I pretty much write the books that come to me begging to be written, and I rarely know where the story is going to end up when I begin it. I start with a premise. For Undisciplined Ardor, it was to explore what it would have been like to be gender non-conforming in the early 1800s. I knew I wanted a girl raised as if she were a boy to be the heroine. I was planning to set the story on a ship because I actually have some experience sailing in 19th-century wooden vessels, but the story stalled out until I had an intense dream where I saw a woman standing on the saddle of a beautiful horse at Astley’s Amphitheatre. Once I made the hero a man who has mastered very difficult feats of horsemanship, the story just blossomed. An Unexpected Heir originally began when I thought about that standard plot where someone humble discovers they are the heir to something important—in this case, an earldom—and gave it a twist. I asked what if you found your long-lost parents and they were awful people? The story blossomed into a cultural clash between a self-made American-raised man and his snobby, class-conscious, possibly real parents who mercilessly bully the chamber pot heiress they need to marry their heir—whoever he turns out to be because they need her fortune to pay off their erstwhile heir’s ruinous gambling debts.  

What keeps me writing is the excitement of having these stories unfold and learning what the characters have to teach me. For Lord Lightning I learned all about how the traditional Astrology was practised in the Georgian period, going to the source, William Lilly’s Christian Astrology

For Undisciplined Ardor, I learned a great deal about the British cavalry in the Napoleonic wars, trick riding, how acrobats train, and the way duelling was actually practised in the early 1800s, which turned out to be quite different from what you read in most novels.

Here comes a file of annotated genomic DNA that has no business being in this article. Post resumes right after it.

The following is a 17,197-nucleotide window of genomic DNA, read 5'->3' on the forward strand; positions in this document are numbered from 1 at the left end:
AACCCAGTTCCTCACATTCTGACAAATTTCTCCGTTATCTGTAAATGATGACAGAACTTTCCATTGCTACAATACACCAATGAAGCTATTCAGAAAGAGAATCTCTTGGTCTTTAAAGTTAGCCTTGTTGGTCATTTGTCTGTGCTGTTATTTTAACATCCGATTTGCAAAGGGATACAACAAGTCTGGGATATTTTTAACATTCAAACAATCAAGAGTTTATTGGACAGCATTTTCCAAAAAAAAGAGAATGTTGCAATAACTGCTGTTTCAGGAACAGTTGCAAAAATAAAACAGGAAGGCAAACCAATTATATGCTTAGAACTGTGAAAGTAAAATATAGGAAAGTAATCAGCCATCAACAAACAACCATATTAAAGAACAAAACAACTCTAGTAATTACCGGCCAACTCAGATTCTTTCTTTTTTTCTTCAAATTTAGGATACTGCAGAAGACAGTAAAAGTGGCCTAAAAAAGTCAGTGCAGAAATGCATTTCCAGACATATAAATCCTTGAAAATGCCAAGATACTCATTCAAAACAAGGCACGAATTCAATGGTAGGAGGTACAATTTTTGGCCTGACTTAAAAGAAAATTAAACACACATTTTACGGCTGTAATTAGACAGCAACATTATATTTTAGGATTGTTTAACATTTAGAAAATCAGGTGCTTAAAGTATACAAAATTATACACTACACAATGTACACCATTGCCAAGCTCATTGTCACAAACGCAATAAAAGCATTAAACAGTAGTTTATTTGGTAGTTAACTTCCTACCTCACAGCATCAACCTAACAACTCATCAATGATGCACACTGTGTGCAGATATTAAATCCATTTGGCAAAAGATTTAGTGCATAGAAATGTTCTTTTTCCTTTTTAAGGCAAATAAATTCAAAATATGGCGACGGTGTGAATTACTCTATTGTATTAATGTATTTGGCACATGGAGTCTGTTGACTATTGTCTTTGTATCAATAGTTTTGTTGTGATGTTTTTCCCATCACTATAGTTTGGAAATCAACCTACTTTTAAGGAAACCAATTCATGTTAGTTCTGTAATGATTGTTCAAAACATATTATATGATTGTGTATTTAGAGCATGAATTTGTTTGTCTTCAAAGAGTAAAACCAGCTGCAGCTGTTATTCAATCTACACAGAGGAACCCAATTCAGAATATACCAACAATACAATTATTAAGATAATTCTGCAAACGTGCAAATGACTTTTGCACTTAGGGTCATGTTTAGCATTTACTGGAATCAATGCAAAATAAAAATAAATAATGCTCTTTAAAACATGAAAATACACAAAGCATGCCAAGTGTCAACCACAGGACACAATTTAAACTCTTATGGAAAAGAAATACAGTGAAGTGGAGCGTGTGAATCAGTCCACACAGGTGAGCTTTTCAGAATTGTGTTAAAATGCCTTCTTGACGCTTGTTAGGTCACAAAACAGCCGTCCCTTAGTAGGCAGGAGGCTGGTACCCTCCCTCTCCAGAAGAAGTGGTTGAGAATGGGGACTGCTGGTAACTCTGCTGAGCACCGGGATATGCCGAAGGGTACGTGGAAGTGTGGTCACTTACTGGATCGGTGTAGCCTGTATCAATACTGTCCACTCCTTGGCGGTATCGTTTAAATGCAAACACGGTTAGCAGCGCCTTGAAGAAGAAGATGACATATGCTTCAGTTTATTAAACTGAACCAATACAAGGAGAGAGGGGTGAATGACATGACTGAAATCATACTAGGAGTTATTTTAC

For An Unexpected Heir, whose hero has been raised on the American frontier of the 1820s, I researched the early expeditions across the American Great Plains in the 1830s and travelling “medicine” shows. I read quite a few small-town American newspapers of the time and ran across a wonderful account of a mountain man who kept a baby beaver in his cabin as a pet. That led me to an English magazine article describing how an American beaver was being exhibited in rooms in London in this period, and voila! I had the beginnings of a plot.

Share with us your favourite passage from the book you enjoyed writing the most

Many of my favourite passages only work in the context of the story leading up to them, but I think readers might enjoy this scene. Ned Prentice, the hero, has just been hailed as the long lost eldest son of an earl who was supposedly kidnapped by his nurse and spirited away to America. But the earl will only acknowledge him if he proposes on the spot to the heiress who was already about to marry Ethelred, the earl’s previous heir.